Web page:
WS-Security, the core security specification that enables interoperability between other Web services security
standards and security protocols, was ratified yesterday as a standard by OASIS.
The specification was passed 77-1 with 22% of the OASIS WS-Security technical committee voting. The lone dissenting vote was cast by Hitachi executive Yutaka Kudo who clarified that he did not intend to hold up passage of the specification, but wanted to point out a problem with the Universal Resource Identifiers (URI) in the document. The issue will be addressed and fixes incorporated in upcoming versions.
"This standard is quite an important step," said ZapThink LLC senior analyst Jason Bloomberg. "This is a key security standard in the Web Services series [of specs]. Ratification of this as a standard is important to the ability of enterprises to use the standard."
Security has long been considered a roadblock to widespread Web services adoption. Web services, essentially application-to-application communication, rely on secure message transmissions. Standards like WS-Security, SAML and others detail the encryption, authorization and access technologies and policies used by these messages.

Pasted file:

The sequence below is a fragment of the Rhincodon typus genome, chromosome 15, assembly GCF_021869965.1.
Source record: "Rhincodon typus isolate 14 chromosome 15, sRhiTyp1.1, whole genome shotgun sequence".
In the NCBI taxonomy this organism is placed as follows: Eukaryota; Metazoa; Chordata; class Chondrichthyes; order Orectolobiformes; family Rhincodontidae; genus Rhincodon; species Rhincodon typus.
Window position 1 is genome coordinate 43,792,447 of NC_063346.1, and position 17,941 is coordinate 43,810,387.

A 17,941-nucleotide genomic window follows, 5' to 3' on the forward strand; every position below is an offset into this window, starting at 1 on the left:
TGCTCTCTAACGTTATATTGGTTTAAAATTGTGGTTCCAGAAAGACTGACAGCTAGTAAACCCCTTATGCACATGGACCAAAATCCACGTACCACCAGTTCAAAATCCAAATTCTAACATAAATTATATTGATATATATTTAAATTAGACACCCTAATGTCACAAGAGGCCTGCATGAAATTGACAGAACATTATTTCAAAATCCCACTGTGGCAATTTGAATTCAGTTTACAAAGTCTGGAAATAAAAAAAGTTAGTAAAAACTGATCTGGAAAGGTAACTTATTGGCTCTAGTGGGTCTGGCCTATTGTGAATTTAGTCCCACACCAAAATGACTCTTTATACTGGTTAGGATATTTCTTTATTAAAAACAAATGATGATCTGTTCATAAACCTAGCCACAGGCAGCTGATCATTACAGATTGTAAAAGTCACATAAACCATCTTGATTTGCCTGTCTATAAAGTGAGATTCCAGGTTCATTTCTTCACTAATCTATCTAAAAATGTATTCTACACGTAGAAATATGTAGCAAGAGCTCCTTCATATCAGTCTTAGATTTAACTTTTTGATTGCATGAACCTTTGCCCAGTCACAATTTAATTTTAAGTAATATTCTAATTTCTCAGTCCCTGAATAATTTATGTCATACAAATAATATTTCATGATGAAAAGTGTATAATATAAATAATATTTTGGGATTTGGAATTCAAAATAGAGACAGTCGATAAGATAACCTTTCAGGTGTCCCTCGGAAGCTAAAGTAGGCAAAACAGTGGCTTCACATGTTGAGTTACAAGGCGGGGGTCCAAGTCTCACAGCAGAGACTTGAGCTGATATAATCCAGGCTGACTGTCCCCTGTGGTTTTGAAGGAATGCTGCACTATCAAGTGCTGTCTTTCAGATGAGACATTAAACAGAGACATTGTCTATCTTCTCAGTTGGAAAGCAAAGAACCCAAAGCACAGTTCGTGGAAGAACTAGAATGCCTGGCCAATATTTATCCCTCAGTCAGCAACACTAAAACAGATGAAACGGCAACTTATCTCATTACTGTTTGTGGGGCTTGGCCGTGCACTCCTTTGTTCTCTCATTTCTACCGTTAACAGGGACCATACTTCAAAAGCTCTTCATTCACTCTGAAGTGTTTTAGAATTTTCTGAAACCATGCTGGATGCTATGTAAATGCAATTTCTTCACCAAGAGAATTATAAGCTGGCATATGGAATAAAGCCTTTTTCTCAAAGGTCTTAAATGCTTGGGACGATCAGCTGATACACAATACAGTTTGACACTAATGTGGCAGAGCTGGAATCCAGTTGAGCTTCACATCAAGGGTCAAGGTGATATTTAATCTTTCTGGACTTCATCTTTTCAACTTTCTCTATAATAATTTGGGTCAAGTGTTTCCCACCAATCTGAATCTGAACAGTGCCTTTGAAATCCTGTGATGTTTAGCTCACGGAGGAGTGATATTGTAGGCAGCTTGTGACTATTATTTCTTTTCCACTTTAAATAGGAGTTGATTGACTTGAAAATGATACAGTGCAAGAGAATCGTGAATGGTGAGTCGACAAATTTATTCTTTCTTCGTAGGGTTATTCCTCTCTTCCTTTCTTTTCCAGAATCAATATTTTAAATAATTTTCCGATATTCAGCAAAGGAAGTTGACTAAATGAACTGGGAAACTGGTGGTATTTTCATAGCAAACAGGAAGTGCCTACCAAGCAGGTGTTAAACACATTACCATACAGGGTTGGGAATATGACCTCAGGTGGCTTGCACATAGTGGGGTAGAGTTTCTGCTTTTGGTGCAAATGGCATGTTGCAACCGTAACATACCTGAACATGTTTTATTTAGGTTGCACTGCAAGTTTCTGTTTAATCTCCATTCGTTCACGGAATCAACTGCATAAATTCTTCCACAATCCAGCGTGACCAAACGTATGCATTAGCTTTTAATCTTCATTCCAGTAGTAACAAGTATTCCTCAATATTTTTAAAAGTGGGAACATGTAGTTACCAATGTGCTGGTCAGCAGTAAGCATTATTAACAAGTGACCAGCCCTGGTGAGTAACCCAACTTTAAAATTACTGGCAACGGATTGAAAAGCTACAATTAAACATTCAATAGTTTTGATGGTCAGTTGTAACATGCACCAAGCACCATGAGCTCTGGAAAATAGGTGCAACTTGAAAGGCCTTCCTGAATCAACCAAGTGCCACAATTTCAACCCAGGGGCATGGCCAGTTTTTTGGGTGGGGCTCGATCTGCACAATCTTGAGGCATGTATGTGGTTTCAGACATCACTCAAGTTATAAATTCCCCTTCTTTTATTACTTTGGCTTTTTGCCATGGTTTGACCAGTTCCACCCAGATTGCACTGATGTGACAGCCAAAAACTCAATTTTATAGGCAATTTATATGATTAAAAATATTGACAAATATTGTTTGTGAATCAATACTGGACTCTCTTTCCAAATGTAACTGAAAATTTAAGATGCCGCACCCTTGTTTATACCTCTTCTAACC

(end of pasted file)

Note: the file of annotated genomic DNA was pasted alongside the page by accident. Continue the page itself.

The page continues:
"WS-Security handles the interoperability of the different security specifications," Bloomberg said. "It's like a level of abstraction above Kerberos, PKI, SSL and others."
WS-Security supports multiple security tokens, trust domains, signature formats and encryption technologies, according to OASIS.
"By relying on well-established and proven industry-standards such as WS-Security and SAML, companies can securely expose Web services. However, implementing Web services security standards is only part of the solution," said Netegrity product manager Marc Chanliau in a statement. "Web services security should be a shared service piece of an enterprise's overall security solution, not an isolated island of security."
In addition to specifying how SOAP messages should be encrypted and decrypted, WS-Security also details authorization requirements and access privileges between applications, enterprises, suppliers and customers.
Now that developers have a working, ratified spec, vendors may accelerate their use of WS-Security in their products.
"Vendors have already been building WS-Security products for a while now. They don't want to wait [for ratification]," Bloomberg said. "Every time a specification goes through a revision like this, vendors have to adjust. This will signal the next phase, so to speak."
According to OASIS, WS-Security is comprised of three main components: security token propagation, message integrity and message confidentiality. These can be used independently or in different combinations, for example signing and encrypting a message and providing a token associated with the keys.